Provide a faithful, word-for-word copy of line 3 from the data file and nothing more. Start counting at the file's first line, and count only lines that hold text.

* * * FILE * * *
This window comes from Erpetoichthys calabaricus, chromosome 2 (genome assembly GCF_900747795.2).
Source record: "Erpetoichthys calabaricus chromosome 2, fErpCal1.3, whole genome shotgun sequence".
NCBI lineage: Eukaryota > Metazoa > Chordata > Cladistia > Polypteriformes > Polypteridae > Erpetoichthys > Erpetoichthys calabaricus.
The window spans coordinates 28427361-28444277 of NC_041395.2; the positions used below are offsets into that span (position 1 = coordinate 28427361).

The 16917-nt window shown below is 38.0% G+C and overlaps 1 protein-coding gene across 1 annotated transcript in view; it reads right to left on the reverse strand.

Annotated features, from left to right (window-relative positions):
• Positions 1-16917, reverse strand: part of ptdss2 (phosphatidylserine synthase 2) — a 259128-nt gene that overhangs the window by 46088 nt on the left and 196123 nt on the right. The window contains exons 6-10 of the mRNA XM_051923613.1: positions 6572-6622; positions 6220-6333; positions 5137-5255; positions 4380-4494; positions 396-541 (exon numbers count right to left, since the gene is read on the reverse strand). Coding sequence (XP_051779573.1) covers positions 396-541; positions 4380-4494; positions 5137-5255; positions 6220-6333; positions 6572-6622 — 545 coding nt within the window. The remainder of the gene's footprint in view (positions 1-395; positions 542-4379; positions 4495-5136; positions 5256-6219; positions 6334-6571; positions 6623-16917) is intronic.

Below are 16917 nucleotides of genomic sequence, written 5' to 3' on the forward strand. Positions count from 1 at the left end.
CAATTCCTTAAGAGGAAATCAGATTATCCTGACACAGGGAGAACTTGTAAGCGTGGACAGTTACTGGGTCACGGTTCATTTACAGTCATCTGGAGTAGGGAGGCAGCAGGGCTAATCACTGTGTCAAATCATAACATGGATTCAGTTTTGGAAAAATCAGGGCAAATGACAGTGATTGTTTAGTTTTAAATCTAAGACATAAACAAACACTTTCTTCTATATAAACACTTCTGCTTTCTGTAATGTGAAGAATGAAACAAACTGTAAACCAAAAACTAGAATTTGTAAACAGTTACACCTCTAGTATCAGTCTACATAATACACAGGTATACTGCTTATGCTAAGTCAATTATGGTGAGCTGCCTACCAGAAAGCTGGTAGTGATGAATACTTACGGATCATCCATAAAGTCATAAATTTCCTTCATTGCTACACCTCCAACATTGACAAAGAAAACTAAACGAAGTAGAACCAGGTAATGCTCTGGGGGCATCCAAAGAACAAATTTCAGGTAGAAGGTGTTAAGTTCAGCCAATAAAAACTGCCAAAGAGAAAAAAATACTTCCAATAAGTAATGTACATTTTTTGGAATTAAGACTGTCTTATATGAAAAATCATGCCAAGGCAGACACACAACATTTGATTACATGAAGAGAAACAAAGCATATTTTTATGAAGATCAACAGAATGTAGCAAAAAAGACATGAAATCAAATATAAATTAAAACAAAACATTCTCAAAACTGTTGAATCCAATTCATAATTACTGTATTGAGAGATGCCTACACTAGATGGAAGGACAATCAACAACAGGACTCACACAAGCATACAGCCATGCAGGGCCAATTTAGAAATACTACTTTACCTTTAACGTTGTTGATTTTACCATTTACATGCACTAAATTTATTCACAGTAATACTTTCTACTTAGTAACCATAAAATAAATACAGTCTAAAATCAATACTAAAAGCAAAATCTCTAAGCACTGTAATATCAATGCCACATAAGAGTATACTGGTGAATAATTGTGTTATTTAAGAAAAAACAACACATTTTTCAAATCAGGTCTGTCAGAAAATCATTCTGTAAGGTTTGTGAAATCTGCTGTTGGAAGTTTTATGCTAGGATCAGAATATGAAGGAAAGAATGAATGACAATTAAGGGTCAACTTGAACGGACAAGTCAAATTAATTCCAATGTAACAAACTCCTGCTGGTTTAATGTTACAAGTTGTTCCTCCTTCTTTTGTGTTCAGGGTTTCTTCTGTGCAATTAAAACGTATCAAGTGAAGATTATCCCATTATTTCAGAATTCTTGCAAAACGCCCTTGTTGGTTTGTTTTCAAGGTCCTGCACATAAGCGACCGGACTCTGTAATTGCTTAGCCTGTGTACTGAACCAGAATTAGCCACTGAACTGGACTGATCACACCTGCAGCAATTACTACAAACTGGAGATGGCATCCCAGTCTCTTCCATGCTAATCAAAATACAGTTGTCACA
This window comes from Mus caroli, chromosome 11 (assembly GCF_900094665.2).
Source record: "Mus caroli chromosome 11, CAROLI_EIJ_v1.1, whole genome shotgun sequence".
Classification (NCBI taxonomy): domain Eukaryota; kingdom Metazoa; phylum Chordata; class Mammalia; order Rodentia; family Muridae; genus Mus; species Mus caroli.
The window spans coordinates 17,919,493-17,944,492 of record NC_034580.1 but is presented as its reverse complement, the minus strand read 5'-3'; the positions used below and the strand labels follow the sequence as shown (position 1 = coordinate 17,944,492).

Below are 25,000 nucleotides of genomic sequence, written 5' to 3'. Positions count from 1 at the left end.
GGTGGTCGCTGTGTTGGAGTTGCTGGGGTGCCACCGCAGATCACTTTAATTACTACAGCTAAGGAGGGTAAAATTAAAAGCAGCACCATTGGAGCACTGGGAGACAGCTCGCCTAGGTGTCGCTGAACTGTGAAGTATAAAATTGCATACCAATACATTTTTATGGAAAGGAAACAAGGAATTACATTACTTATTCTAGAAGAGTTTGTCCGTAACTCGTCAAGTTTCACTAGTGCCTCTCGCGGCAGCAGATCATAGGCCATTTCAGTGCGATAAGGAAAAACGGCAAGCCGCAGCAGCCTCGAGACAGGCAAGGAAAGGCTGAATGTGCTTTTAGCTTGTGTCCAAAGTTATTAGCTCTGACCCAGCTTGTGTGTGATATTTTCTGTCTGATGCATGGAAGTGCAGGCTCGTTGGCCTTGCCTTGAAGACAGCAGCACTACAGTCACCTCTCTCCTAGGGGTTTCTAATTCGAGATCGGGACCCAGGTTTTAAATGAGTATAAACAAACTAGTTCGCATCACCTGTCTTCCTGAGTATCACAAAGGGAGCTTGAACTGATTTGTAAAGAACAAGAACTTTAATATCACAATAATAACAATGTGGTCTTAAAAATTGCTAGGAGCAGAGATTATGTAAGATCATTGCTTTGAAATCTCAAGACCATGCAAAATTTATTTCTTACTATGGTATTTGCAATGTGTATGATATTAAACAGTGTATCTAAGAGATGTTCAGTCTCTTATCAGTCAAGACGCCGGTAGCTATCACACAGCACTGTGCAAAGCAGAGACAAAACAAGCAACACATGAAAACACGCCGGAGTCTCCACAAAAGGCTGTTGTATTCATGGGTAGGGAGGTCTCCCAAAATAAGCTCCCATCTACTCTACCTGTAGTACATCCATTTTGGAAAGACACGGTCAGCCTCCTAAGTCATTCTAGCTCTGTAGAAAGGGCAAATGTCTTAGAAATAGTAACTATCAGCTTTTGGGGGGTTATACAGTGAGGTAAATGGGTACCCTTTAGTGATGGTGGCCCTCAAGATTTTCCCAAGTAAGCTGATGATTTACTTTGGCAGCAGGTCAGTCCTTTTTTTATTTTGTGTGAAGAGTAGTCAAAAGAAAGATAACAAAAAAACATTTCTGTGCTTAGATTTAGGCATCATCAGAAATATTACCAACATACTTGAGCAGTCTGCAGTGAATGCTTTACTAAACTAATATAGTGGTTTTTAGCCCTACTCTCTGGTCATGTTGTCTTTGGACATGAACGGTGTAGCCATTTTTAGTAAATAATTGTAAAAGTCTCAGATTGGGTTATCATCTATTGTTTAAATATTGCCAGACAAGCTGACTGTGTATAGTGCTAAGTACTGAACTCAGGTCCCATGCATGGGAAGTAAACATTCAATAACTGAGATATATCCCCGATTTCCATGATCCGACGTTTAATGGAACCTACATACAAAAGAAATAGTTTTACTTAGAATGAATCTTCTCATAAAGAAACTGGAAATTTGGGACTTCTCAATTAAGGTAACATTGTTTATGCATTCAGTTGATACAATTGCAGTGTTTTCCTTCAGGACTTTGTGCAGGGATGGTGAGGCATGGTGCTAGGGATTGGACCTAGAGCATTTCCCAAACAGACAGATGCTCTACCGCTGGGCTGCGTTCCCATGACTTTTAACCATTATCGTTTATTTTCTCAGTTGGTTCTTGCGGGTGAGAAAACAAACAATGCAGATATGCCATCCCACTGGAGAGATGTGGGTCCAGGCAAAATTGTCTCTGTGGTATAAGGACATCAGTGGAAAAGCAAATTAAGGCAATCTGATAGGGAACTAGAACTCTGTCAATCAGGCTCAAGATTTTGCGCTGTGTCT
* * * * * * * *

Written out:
NCBI lineage: Eukaryota > Metazoa > Chordata > Cladistia > Polypteriformes > Polypteridae > Erpetoichthys > Erpetoichthys calabaricus.